October 2014 features ezlunch
17 October, 2014

“The convenience thing is huge now, and we need it without it being a compromise.”


'Convenience without compromise' is how Sandra Finlay describes her simple but brilliant tuckshop makeover for the 21st century. Frustrated by the unhealthy, traditional stodge being sold at her children's school, Finlay made up her mind - with no online background - that she was going to streamline the entire process by putting it on the internet and making it healthy.


And so her company EZ Lunch was born. Schools sign up for the programme, which sees local cafés and caterers make school lunches from a set menu. If parents want their children to get lunch from the service, they organise it all online. No fuss, no mess, and no having to root around for spare change to put in an envelope.


And the best part? The menu was approved by the Heart Foundation, based on Finlay's ideals of additive-free and colour-free food. "When my son first started school, their tuck shop wasn't anything that was particularly useful to me, as a parent who wanted to make sure the food that was going to my children was good food. We might use it once a term as a treat, but it wasn't useful for those emergency days when the bread's gone mouldy and you've run out of fruit."


Finlay, a mum of three, with one daughter who has intolerances to certain foods, decided parents needed a bit more assistance when it came to what they were getting from existing school systems, and started doing some research.


"We looked at exactly how many schools were in New Zealand, what sort of sales we could get through tuckshops, the use of technology in Kiwi households... All that kind of stuff that could try and give us an idea of what sort of sales we could expect, and therefore what kind of prices we could charge."


She admits a lot of the initial calculations were 'wrong when we got in there', but that was the start of EZ Lunch, which launched in 2011, two years after she came up with the initial idea.


“It was based around all the learning I had for my own children," Finlay recalls. “I still clearly remember standing in the middle of the supermarket, when I found out my daughter had food intolerances and just feeling overwhelmed by everything I picked up. It's an awful feeling to think you've been feeding these things to your children and you had no idea."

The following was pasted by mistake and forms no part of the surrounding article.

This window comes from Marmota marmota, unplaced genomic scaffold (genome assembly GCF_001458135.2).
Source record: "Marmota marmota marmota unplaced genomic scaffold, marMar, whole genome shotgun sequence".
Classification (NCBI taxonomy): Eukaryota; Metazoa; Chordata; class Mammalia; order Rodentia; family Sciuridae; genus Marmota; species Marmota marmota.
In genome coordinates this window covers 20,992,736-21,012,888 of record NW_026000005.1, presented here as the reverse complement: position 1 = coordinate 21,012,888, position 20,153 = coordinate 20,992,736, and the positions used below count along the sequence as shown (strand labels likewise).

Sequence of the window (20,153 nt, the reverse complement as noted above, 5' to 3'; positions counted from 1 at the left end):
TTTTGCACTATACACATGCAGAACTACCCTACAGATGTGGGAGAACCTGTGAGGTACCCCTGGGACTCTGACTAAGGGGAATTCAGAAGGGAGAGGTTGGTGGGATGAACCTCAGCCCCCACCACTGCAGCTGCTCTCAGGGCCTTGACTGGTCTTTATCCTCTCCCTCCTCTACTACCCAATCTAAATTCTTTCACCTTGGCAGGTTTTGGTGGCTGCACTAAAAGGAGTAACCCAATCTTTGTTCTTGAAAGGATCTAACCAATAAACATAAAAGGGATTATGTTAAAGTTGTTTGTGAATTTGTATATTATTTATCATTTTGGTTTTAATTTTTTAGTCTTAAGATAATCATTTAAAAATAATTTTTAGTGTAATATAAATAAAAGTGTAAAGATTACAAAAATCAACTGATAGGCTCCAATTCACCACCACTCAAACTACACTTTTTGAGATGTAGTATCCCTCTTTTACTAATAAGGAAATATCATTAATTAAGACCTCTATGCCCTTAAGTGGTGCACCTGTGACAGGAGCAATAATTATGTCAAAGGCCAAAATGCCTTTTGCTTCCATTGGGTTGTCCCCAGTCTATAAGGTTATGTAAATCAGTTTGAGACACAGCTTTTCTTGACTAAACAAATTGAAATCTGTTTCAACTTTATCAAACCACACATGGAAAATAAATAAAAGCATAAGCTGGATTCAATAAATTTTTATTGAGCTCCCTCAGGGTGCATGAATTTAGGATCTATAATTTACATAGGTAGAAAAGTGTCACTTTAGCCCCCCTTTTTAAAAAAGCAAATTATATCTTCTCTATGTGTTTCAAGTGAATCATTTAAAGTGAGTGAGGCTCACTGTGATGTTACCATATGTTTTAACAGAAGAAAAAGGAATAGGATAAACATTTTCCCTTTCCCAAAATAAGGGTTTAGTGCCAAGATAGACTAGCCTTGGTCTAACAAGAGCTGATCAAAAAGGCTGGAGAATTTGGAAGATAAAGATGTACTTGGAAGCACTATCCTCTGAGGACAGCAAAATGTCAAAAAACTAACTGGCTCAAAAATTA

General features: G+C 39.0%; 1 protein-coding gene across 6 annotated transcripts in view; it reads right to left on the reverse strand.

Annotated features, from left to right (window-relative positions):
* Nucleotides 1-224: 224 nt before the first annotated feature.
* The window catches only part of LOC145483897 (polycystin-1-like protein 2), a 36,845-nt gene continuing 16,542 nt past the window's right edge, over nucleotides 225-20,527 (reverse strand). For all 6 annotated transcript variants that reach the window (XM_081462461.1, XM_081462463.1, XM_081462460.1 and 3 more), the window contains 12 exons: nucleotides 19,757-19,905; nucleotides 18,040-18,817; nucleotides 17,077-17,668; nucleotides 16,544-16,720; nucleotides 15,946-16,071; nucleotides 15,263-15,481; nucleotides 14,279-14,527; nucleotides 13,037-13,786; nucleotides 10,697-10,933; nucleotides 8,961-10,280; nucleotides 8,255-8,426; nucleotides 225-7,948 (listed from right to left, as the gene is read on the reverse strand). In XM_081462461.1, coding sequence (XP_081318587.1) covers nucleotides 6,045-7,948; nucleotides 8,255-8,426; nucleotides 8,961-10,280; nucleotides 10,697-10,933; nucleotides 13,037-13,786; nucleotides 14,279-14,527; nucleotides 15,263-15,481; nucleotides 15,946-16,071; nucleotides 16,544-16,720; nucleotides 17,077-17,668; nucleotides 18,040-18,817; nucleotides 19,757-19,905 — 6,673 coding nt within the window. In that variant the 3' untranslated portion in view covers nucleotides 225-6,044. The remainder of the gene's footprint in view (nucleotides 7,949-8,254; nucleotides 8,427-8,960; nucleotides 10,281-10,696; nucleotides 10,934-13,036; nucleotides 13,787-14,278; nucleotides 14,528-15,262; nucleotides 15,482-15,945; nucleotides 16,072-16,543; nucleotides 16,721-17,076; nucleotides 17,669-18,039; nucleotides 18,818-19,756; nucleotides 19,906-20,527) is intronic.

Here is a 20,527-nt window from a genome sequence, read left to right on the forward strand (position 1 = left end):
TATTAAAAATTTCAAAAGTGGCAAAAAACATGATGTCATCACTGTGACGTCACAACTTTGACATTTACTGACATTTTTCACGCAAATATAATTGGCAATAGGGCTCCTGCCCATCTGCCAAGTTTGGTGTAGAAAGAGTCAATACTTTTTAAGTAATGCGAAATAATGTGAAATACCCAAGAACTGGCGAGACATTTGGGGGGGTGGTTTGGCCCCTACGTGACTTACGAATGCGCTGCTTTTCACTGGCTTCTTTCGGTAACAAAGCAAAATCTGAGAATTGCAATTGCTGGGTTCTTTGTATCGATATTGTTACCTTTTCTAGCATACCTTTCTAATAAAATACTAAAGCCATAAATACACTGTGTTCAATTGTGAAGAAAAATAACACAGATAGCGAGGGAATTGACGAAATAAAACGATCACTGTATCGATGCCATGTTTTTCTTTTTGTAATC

Taking NEXT behind the scenes in Dellows Kitchen, in Auckland's Herne Bay, we get to see EZ Lunch in action.


The cooks at Dellows have created fresh, individually packaged meals for local schools - lunchboxes filled with butter chicken, macaroni and cheese and sushi are piled up, each labelled with a child's name and room number. The system is now

available at 75-80 schools around New Zealand in Auckland, Hamilton, Tauranga and Christchurch.


"We have just reached the point where we're having schools ring us, which is fabulous," Finlay enthuses. "They see it happening in their neighbouring schools and think that it could work well for them. The convenience thing is huge now, and we need it without it being a compromise."


Her enterprise saw her win the Best Food & Beverage award at the Fly Buys Mumtrepreneur awards, which Finlay says made her family extremely proud - her daughter Kate picked her when asked to do a school project on an inspirational person, even though Finlay tried to sway her towards Sir Edmund Hillary or Helen Keller.


But she maintains that growing her own business came, at first, out of needing a job that would work around - rather than against - her role as a mother.


"Working full-time for another company wasn't ever 'The an option; there are just too many school holidays. It makes it really difficult for working mothers. I liked convenience the idea of doing something for myself, so if I do have to drop everything and go pick my daughter up from thing is huge school, I can.


"And that's been the same with everyone I've now, and we contracted - they're parents who would love to earn a need it without bit of extra money and have maybe 15 hours of spare time a week. There's a lot of talent out there - you don't it being a have to write off an entire sector of the population just because they have another role in life as well.”